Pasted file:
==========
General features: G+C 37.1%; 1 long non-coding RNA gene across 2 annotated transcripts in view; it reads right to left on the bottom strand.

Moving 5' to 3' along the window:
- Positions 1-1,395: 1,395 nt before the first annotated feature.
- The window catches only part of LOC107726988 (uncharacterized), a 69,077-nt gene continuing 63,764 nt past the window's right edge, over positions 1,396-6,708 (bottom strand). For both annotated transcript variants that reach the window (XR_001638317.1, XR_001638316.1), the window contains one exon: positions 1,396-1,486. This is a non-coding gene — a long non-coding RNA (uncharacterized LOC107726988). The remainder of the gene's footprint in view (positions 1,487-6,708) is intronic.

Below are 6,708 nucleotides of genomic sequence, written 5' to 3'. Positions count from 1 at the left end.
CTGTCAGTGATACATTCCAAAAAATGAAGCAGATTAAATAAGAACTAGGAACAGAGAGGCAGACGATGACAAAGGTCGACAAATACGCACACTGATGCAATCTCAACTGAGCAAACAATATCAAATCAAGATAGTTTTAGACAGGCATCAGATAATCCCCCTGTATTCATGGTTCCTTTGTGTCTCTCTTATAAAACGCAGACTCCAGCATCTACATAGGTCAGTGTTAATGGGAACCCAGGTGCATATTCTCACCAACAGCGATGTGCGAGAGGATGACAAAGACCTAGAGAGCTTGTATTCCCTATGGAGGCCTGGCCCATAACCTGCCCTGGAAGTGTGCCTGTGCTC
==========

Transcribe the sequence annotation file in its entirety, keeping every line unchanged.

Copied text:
General features: G+C 37.1%; 1 long non-coding RNA gene across 2 annotated transcripts in view; it reads right to left on the bottom strand.

Moving 5' to 3' along the window:
- Positions 1-1,395: 1,395 nt before the first annotated feature.
- The window catches only part of LOC107726988 (uncharacterized), a 69,077-nt gene continuing 63,764 nt past the window's right edge, over positions 1,396-6,708 (bottom strand). For both annotated transcript variants that reach the window (XR_001638317.1, XR_001638316.1), the window contains one exon: positions 1,396-1,486. This is a non-coding gene — a long non-coding RNA (uncharacterized LOC107726988). The remainder of the gene's footprint in view (positions 1,487-6,708) is intronic.

Below are 6,708 nucleotides of genomic sequence, written 5' to 3'. Positions count from 1 at the left end.
CTGTCAGTGATACATTCCAAAAAATGAAGCAGATTAAATAAGAACTAGGAACAGAGAGGCAGACGATGACAAAGGTCGACAAATACGCACACTGATGCAATCTCAACTGAGCAAACAATATCAAATCAAGATAGTTTTAGACAGGCATCAGATAATCCCCCTGTATTCATGGTTCCTTTGTGTCTCTCTTATAAAACGCAGACTCCAGCATCTACATAGGTCAGTGTTAATGGGAACCCAGGTGCATATTCTCACCAACAGCGATGTGCGAGAGGATGACAAAGACCTAGAGAGCTTGTATTCCCTATGGAGGCCTGGCCCATAACCTGCCCTGGAAGTGTGCCTGTGCTC